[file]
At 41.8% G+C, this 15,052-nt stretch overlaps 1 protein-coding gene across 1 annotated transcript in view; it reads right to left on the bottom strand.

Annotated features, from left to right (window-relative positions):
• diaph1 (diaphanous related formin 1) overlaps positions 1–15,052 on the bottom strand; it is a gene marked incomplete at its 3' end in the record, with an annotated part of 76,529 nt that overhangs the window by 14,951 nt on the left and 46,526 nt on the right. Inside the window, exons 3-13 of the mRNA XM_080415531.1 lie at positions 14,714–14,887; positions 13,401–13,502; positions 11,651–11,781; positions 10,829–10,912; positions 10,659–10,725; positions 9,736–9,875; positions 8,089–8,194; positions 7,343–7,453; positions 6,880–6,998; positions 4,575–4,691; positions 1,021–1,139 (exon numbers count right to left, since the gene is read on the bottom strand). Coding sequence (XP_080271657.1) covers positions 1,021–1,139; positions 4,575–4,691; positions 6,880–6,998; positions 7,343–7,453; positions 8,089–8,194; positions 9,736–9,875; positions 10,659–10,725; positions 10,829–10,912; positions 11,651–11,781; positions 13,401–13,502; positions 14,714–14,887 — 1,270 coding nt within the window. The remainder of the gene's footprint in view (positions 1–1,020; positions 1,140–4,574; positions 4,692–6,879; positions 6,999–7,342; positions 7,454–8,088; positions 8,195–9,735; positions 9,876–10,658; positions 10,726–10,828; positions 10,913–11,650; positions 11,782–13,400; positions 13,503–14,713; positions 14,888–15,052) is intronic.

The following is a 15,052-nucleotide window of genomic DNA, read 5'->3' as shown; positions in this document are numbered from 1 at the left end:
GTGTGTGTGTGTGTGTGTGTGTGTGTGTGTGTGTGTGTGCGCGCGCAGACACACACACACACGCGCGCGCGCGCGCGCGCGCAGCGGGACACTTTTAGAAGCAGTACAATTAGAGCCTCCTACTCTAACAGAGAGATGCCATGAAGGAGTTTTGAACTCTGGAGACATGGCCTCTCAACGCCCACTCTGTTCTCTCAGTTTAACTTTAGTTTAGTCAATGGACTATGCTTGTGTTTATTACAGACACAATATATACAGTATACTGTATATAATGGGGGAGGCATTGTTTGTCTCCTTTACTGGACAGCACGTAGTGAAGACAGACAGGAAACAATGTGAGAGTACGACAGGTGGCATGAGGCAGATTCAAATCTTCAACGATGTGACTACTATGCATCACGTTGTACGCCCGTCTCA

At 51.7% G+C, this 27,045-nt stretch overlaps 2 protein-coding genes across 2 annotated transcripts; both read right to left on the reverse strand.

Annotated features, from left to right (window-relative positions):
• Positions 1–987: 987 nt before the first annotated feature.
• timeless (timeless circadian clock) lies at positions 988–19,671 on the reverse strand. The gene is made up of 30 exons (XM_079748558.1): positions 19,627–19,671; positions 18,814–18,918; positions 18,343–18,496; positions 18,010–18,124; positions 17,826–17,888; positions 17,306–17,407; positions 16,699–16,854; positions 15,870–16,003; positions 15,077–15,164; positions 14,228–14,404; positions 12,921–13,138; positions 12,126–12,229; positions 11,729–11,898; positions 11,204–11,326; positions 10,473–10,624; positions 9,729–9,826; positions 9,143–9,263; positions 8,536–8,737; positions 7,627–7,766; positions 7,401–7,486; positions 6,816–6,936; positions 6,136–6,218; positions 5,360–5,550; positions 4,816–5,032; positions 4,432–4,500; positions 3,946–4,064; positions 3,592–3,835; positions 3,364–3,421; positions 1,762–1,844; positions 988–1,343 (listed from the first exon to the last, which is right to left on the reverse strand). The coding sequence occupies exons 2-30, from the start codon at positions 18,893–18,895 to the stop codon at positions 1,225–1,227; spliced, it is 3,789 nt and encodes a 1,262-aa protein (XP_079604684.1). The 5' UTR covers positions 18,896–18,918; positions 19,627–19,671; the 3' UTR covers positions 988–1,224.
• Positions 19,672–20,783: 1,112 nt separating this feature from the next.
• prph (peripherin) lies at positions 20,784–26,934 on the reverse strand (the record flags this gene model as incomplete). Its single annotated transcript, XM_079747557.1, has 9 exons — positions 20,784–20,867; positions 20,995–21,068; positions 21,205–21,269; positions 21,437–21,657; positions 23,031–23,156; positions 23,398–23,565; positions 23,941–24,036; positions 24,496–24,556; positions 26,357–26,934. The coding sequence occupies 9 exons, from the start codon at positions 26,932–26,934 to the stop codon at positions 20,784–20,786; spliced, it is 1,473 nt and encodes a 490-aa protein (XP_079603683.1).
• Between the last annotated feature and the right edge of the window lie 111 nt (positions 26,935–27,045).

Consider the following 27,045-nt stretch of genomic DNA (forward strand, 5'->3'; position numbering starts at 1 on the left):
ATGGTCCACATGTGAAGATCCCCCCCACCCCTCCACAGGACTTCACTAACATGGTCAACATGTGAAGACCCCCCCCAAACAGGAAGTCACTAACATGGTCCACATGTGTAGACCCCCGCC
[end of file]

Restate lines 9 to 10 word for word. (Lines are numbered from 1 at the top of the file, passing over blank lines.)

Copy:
• timeless (timeless circadian clock) lies at positions 988–19,671 on the reverse strand. The gene is made up of 30 exons (XM_079748558.1): positions 19,627–19,671; positions 18,814–18,918; positions 18,343–18,496; positions 18,010–18,124; positions 17,826–17,888; positions 17,306–17,407; positions 16,699–16,854; positions 15,870–16,003; positions 15,077–15,164; positions 14,228–14,404; positions 12,921–13,138; positions 12,126–12,229; positions 11,729–11,898; positions 11,204–11,326; positions 10,473–10,624; positions 9,729–9,826; positions 9,143–9,263; positions 8,536–8,737; positions 7,627–7,766; positions 7,401–7,486; positions 6,816–6,936; positions 6,136–6,218; positions 5,360–5,550; positions 4,816–5,032; positions 4,432–4,500; positions 3,946–4,064; positions 3,592–3,835; positions 3,364–3,421; positions 1,762–1,844; positions 988–1,343 (listed from the first exon to the last, which is right to left on the reverse strand). The coding sequence occupies exons 2-30, from the start codon at positions 18,893–18,895 to the stop codon at positions 1,225–1,227; spliced, it is 3,789 nt and encodes a 1,262-aa protein (XP_079604684.1). The 5' UTR covers positions 18,896–18,918; positions 19,627–19,671; the 3' UTR covers positions 988–1,224.
• Positions 19,672–20,783: 1,112 nt separating this feature from the next.